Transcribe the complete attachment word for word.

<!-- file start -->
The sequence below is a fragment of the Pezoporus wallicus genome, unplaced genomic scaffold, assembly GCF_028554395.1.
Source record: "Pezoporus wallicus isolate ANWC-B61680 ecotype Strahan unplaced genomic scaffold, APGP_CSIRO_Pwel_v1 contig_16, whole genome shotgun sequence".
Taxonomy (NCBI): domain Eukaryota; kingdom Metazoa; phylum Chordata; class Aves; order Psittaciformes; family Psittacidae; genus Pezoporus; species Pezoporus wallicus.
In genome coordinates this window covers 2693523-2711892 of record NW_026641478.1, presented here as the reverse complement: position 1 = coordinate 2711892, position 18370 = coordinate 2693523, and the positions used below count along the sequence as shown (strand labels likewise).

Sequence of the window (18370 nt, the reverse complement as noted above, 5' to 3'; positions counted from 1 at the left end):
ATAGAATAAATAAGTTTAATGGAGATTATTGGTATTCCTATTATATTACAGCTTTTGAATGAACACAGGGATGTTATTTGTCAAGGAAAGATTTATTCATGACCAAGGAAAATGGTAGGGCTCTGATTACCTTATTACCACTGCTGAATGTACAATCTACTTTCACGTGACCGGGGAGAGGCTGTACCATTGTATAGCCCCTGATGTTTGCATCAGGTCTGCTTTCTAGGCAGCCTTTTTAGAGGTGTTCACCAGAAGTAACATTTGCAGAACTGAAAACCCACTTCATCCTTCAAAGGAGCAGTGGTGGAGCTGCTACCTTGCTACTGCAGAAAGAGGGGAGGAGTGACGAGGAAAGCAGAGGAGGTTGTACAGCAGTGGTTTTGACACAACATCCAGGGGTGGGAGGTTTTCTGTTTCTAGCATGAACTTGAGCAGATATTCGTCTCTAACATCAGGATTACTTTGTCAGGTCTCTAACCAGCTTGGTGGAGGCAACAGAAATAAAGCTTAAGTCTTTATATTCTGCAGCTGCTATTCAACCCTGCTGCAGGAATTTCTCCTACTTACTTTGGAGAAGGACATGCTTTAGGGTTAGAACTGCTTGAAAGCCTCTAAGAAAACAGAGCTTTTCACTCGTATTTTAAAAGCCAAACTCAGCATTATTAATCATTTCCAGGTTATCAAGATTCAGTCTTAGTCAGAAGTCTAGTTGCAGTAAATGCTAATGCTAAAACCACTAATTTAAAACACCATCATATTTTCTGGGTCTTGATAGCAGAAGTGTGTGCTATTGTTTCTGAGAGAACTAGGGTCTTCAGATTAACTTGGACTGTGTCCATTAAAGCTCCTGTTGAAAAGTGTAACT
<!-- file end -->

The sequence below is a fragment of the Pezoporus wallicus genome, unplaced genomic scaffold, assembly GCF_028554395.1.
Source record: "Pezoporus wallicus isolate ANWC-B61680 ecotype Strahan unplaced genomic scaffold, APGP_CSIRO_Pwel_v1 contig_16, whole genome shotgun sequence".
Taxonomy (NCBI): domain Eukaryota; kingdom Metazoa; phylum Chordata; class Aves; order Psittaciformes; family Psittacidae; genus Pezoporus; species Pezoporus wallicus.
In genome coordinates this window covers 2693523-2711892 of record NW_026641478.1, presented here as the reverse complement: position 1 = coordinate 2711892, position 18370 = coordinate 2693523, and the positions used below count along the sequence as shown (strand labels likewise).

Sequence of the window (18370 nt, the reverse complement as noted above, 5' to 3'; positions counted from 1 at the left end):
ATAGAATAAATAAGTTTAATGGAGATTATTGGTATTCCTATTATATTACAGCTTTTGAATGAACACAGGGATGTTATTTGTCAAGGAAAGATTTATTCATGACCAAGGAAAATGGTAGGGCTCTGATTACCTTATTACCACTGCTGAATGTACAATCTACTTTCACGTGACCGGGGAGAGGCTGTACCATTGTATAGCCCCTGATGTTTGCATCAGGTCTGCTTTCTAGGCAGCCTTTTTAGAGGTGTTCACCAGAAGTAACATTTGCAGAACTGAAAACCCACTTCATCCTTCAAAGGAGCAGTGGTGGAGCTGCTACCTTGCTACTGCAGAAAGAGGGGAGGAGTGACGAGGAAAGCAGAGGAGGTTGTACAGCAGTGGTTTTGACACAACATCCAGGGGTGGGAGGTTTTCTGTTTCTAGCATGAACTTGAGCAGATATTCGTCTCTAACATCAGGATTACTTTGTCAGGTCTCTAACCAGCTTGGTGGAGGCAACAGAAATAAAGCTTAAGTCTTTATATTCTGCAGCTGCTATTCAACCCTGCTGCAGGAATTTCTCCTACTTACTTTGGAGAAGGACATGCTTTAGGGTTAGAACTGCTTGAAAGCCTCTAAGAAAACAGAGCTTTTCACTCGTATTTTAAAAGCCAAACTCAGCATTATTAATCATTTCCAGGTTATCAAGATTCAGTCTTAGTCAGAAGTCTAGTTGCAGTAAATGCTAATGCTAAAACCACTAATTTAAAACACCATCATATTTTCTGGGTCTTGATAGCAGAAGTGTGTGCTATTGTTTCTGAGAGAACTAGGGTCTTCAGATTAACTTGGACTGTGTCCATTAAAGCTCCTGTTGAAAAGTGTAACT